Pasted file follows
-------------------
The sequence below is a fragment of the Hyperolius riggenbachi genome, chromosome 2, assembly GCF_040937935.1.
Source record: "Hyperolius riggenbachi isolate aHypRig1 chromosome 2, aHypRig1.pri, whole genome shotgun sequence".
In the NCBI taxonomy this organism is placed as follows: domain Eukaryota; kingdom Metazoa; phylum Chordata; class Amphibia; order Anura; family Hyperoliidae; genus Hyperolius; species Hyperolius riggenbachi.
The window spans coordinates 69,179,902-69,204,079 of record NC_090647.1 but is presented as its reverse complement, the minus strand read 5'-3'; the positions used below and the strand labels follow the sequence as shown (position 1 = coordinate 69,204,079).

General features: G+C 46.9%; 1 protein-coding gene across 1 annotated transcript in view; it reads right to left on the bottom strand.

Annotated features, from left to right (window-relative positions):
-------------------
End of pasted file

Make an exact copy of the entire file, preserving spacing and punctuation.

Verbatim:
The sequence below is a fragment of the Hyperolius riggenbachi genome, chromosome 2, assembly GCF_040937935.1.
Source record: "Hyperolius riggenbachi isolate aHypRig1 chromosome 2, aHypRig1.pri, whole genome shotgun sequence".
In the NCBI taxonomy this organism is placed as follows: domain Eukaryota; kingdom Metazoa; phylum Chordata; class Amphibia; order Anura; family Hyperoliidae; genus Hyperolius; species Hyperolius riggenbachi.
The window spans coordinates 69,179,902-69,204,079 of record NC_090647.1 but is presented as its reverse complement, the minus strand read 5'-3'; the positions used below and the strand labels follow the sequence as shown (position 1 = coordinate 69,204,079).

General features: G+C 46.9%; 1 protein-coding gene across 1 annotated transcript in view; it reads right to left on the bottom strand.

Annotated features, from left to right (window-relative positions):